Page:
When you're ready to have a new driveway installed in your home, you may need to choose between asphalt or concrete. Both have their advantages, and typically, asphalt is cheaper than concrete, but you don't want to make your choice based on price alone. You want a home driveway that will last for many years to come and which will also enhance the appearance of your property where possible. Note a few pros and cons of both materials so you can make the best choice for your new driveway construction.
The dark color of asphalt can be a good choice, as concrete may seem a bit dull and drab. You can, however, have concrete painted or stained to look like stone and stamped to look like individual pieces. This can make it look very attractive, but note that it can be harder to maintain painted or stained concrete. You would need to match that paint color when you make repairs to chips and cracks or have it repainted all over again. Keep this long-term maintenance in mind if you decide that painted concrete is the best choice for making your driveway look its best.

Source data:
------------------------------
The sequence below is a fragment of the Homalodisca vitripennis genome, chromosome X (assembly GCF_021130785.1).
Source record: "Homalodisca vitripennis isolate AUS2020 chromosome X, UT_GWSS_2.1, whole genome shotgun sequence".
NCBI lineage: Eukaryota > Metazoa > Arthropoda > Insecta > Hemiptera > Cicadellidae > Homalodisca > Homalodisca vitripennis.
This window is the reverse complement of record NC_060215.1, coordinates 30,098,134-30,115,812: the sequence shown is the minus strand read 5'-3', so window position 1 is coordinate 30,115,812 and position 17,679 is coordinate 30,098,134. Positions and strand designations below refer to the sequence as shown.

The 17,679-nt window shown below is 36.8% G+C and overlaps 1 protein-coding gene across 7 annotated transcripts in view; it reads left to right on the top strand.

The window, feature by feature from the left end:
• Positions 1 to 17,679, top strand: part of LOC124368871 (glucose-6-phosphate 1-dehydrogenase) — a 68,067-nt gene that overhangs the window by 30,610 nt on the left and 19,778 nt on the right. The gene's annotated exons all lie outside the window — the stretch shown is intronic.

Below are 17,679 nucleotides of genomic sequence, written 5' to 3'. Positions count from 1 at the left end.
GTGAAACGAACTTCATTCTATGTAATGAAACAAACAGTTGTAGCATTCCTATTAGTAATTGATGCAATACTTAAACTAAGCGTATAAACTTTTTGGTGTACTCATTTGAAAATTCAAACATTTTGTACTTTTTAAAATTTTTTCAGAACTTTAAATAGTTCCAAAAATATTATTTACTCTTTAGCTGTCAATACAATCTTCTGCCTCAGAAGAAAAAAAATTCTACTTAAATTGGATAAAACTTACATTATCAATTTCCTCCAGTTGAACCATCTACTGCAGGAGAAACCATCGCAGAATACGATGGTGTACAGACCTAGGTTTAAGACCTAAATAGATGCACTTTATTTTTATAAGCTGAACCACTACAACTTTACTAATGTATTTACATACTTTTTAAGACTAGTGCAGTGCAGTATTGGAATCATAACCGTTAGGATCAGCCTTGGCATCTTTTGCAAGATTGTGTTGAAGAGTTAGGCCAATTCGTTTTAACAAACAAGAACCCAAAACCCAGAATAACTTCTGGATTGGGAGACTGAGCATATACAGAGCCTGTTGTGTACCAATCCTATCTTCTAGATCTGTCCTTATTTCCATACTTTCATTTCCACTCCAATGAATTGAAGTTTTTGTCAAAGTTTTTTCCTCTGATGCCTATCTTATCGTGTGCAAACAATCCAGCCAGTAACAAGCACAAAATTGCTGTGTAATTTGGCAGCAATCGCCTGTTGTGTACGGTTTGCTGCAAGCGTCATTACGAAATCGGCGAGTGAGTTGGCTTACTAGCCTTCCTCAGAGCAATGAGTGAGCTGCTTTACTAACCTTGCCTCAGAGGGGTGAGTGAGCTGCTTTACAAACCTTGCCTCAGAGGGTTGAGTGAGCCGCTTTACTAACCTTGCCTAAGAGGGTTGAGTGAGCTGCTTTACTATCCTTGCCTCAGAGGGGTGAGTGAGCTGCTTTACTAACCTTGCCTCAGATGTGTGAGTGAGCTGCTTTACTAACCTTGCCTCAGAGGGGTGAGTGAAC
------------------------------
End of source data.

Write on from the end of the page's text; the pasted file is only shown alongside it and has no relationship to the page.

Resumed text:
Both concrete and asphalt can be recycled, but note that asphalt needs to be heated and melted to be reused. This process can create fumes and emissions. Concrete, on the other hand, simply needs to be broken up and chunks of old concrete can be added to a new mixture. While this makes it an eco-friendly choice, keep in mind that your driveway installer may need to keep a concrete truck running while your driveway is installed. This can mean fumes and emission from the truck. For larger driveways, it may be better to choose asphalt so that you don't need to have a truck running and aren't producing those pollutants.
In very long, cold winter, concrete can become brittle and crack more readily than asphalt. The material also freezes slightly and expands, and then contracts as it thaws. In turn, you'll see more cracks or damage to the surface of concrete than you would asphalt. Asphalt also may melt snow and ice more readily, since the darker color holds heat. The bumpy surface can give you added traction during rainstorms and snow storms or when ice forms. However, that dark surface can then be too hot if you live in a very warm climate, making it difficult for children to play on the surface during the summer or for you to wash your car, make car repairs, or otherwise use your home's driveway during summertime.